Water Resistance

WHAT IT IS: While sunscreens can’t claim to be waterproof, they can be labeled water-resistant for either 40 or 80 minutes.

HOW IT'S TESTED: In the laboratory, technicians apply the sunscreens to the volunteers’ backs. These subjects then sit in a laboratory version of a hot tub. “You want to create a bit of turbulence in the water to simulate reality,” says Dr. Wang. “The volunteers sit in this tub together for 40 or 80 minutes, depending on what the sunscreen label claims.” When the volunteers come out of the water, the SPF test is repeated to make sure the product didn’t wash off but still protects the skin from UV rays. Ten volunteer results are required to pass this test.

The Seal of Recommendation Goes Further

The Skin Cancer Foundation’s Seal of Recommendation has two categories for sunscreens: SPF 15 or higher protection for the “Daily Use” Seal, meant for limited sun exposure, and SPF 30 or higher for the “Active” Seal, meant for more extended time outside. To earn the Seal, manufacturers must submit an application including a wide range of testing data. Then the Foundation’s Photobiology Committee of renowned UV experts carefully reviews the application and data to ensure they meet all the Foundation’s standards. Dr. Wang, chair of the committee, says that to earn either Seal, manufacturers must pass two additional tests that go beyond FDA requirements:

WHAT THEY ARE: The first of these tests is for “contact irritancy” — an allergic reaction or rash that occurs before sun exposure when you apply the sunscreen. The second is for “phototoxicity,” an allergic reaction or rash from sunscreen that occurs specifically after the skin is exposed to UV light.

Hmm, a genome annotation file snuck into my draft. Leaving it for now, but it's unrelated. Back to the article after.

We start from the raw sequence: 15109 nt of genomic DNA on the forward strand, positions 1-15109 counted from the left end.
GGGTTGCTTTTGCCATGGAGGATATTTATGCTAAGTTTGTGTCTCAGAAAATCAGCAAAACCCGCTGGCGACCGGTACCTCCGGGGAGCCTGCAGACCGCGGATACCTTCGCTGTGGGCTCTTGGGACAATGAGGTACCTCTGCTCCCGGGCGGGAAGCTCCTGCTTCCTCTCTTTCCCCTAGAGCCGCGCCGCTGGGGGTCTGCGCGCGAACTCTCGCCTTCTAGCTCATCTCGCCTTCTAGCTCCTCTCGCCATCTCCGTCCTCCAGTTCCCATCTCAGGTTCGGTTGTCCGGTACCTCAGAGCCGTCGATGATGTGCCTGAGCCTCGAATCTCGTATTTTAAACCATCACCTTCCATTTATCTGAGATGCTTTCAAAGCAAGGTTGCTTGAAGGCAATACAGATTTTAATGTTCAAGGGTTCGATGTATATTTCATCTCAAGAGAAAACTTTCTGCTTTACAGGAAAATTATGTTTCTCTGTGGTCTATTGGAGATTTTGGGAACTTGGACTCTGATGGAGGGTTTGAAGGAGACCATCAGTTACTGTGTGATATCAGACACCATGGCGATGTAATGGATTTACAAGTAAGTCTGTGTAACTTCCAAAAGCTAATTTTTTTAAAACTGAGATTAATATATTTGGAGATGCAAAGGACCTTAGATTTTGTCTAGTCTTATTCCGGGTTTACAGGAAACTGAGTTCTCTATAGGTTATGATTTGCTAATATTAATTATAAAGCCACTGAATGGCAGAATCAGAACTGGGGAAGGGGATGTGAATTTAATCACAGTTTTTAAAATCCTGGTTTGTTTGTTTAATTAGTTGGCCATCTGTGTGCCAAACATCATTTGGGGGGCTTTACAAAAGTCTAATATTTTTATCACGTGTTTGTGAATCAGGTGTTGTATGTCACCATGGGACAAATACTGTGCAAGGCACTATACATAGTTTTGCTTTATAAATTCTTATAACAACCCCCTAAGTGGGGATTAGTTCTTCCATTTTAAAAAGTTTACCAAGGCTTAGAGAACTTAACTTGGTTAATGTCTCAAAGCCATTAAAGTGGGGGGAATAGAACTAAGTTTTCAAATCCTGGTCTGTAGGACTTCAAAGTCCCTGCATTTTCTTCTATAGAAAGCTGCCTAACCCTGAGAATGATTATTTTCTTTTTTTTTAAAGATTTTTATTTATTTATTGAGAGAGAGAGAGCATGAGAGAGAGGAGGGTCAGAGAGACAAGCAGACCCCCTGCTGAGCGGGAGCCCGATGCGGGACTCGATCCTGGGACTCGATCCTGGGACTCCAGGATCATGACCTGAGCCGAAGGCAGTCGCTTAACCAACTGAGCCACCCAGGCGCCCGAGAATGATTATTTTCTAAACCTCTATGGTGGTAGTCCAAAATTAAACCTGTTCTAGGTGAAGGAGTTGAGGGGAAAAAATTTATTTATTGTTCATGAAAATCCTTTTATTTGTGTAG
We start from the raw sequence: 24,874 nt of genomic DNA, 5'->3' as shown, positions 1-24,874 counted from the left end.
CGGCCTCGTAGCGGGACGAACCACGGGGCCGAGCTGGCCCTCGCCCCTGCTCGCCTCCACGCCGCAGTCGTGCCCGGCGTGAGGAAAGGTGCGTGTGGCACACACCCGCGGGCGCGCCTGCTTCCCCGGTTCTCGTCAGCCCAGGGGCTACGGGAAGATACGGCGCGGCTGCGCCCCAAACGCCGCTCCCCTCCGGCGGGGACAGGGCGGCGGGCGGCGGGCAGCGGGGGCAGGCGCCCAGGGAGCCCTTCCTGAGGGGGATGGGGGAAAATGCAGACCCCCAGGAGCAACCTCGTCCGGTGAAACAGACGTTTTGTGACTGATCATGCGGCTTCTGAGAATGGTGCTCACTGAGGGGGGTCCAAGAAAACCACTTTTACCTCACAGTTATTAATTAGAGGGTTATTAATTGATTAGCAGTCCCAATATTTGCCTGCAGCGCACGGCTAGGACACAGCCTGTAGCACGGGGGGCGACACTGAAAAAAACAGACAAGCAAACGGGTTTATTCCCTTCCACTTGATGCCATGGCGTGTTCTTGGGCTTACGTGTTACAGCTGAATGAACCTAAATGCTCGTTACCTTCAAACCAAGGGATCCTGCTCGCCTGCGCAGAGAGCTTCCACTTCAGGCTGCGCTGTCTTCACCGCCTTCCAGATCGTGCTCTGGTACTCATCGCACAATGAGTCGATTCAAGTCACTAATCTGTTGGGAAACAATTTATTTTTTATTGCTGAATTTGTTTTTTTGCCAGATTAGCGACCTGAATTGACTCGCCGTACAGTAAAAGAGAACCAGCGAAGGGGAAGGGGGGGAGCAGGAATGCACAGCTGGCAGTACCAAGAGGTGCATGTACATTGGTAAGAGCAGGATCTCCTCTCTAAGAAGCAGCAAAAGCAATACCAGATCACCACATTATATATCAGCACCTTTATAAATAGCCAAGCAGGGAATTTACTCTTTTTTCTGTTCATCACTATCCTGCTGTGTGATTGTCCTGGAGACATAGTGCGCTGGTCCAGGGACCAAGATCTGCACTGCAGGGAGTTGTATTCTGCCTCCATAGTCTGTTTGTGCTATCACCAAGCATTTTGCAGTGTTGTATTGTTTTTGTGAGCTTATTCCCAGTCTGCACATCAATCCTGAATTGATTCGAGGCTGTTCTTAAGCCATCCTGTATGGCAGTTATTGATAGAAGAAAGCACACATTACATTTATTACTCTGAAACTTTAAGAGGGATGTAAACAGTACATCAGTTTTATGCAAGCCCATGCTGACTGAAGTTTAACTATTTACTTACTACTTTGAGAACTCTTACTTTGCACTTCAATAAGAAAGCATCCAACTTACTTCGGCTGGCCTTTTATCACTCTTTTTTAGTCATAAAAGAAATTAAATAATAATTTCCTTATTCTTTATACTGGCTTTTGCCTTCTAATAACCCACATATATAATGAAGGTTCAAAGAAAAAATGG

HOW THEY'RE TESTED: To test for contact irritancy, a technician applies sunscreens on volunteers in small patches on the skin. Volunteers return to the lab in 24 hours to see if any products caused a skin reaction or rash. To test for phototoxic reactions, the lab applies sunscreens to specific areas on the volunteers, then exposes those areas to the UV light source to see if there are skin reactions. For a product to receive the Seal, 20 volunteers must have passed these tests with no such reactions. By the time a sunscreen has passed all of these tests and earned the Seal, consumers can be confident about the product’s safety and effectiveness.

Chemical Versus Physical

“People always try to define whether a sunscreen is chemical or physical, but it’s really a misnomer,” says Dr. Wang. All active sunscreen ingredients are chemically derived. There are two categories of ingredients, he explains. The ones many people call “chemical” are actually “UV organic filters.” These include ingredients such as avobenzone and benzophenone, and they work by absorbing UV rays. There are also two so-called “physical” ingredients: titanium dioxide and zinc oxide. Some people may think of them as more “natural,” or even “organic,” but they’re actually inorganic mineral compounds, says Dr. Wang. They work by staying on top of the skin and deflecting and absorbing UV rays. While physical sunscreens may be less likely to cause skin irritation than “chemical” sunscreens, both types have been tested as safe and effective. In fact, many sun protection products available today combine both types of ingredients.

Illustrations by Lily Padula

Published on May 19, 2016